The island nation of Nauru now has twelve tuna purse-seiners fishing under its flag as it moves away from leasing fishing rights to foreign vessels to having a fleet operating under its own flag.
This shift has been complicated by Western and Central Pacific tuna fisheries being already fished up to their precautionary biological limits, so any Pacific Island state wishing to go down this route has to acquire fishing capacity as simply adding new vessels is not an option.
This is a significant step for Nauru with its small population and modest administration. According to the Nauru Fisheries and Maritime Resources Authority (NFMRA), the legislative requirements have been fulfilled with an additional Shipping Act, a revision of the Fisheries Act, and the appointment of a Registrar. Nauru has now reflagged twelve purse seiners, including from South Korea and the USA.
‘Ever since the purse seine fishery started in the 1980s, Nauru has been leasing its fishing grounds to foreign vessels. We actually have the richest purse seine fishing grounds in the Pacific, if the amount of fish caught per square kilometre is any indication, but so far we have not been able to do more than take rent. And with the help of the PNA Vessel Day Scheme I think we have now maximised the rental side of things,’ said NFMRA CEO Charleston Deiye.
‘The next step – developing our own fisheries industry – is more risky, but it is the only way of getting more value out of our renewable resources than simply renting them out to others. Once the new port is finished, we also want to start landing some fish in Nauru and do local processing as well as in-port transhipment, but this is the first step on the value chain – to actually start catching the fish.’
He commented that becoming a flag state is not just a matter of registering a vessel under a flag, as this also requires taking legal responsibility for the behaviour of those vessels when they are operating outside Nauru’s own waters.
Nauru is committed to being a responsible flag fishing state under international law, and is in the process of finalising standard operating procedures to help staff in carrying out the new tasks involved.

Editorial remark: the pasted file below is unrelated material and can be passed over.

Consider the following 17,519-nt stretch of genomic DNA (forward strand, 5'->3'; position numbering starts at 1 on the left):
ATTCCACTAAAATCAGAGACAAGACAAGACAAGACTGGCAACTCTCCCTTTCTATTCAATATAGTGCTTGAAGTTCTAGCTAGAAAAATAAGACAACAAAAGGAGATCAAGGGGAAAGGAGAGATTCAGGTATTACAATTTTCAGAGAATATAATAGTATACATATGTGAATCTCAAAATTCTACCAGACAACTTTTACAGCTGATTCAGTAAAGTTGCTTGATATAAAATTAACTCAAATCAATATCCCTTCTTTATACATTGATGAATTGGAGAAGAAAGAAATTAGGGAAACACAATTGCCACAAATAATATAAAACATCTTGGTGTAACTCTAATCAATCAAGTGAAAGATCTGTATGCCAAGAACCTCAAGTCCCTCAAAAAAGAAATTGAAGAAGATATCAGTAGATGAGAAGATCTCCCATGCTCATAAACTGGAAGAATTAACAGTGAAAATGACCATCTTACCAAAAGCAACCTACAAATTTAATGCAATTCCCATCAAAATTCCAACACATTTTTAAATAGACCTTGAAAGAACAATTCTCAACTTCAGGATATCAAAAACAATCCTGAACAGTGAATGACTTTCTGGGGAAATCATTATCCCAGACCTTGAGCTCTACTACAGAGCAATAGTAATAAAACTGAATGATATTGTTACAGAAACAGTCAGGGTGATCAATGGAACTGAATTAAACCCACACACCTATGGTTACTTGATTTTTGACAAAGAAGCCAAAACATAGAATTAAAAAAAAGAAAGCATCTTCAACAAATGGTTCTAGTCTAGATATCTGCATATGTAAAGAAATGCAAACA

Charleston Deiye said that The litmus test that will allow the world to judge whether Nauru has achieved the standards expected, is the Western and Central Pacific Fisheries Commission’s (WCPFC) Compliance Monitoring Scheme (CMS). This scores each WCPFC member country for its commitment and ability to manage the activities of its fishing vessels, and to conserve and manage highly migratory fish stocks like tuna.
To date, Nauru’s WCPFC compliance record compared to other member countries has been extremely good, but it has been based on Nauru’s performance in managing foreign fishing in its own waters. The addition of Nauru flag vessels fishing in other waters will add many more legal requirements to be judged against, and it will be essential to comply with these if Nauru’s excellent reputation in fisheries governance is to be maintained.
As a small island developing state, Nauru’s special requirements qualify it for additional support from WCPFC. Thanks to a grant from the WCPFC’s Chinese Taipei Trust Fund, the Nauru Fisheries and Marine Resources Authority has been able to appoint a temporary coordinator to draw together expertise from regional agencies and produce a Nauru Flag State Handbook which outlines all the requirements for being a responsible flag fishing state, and will include the necessary standard operating procedures or jobcards.
A workshop involving several regional agency experts had been planned in Nauru in April to discuss and explain these procedures, but with the travel restrictions resulting from the global pandemic this will probably have to be done remotely.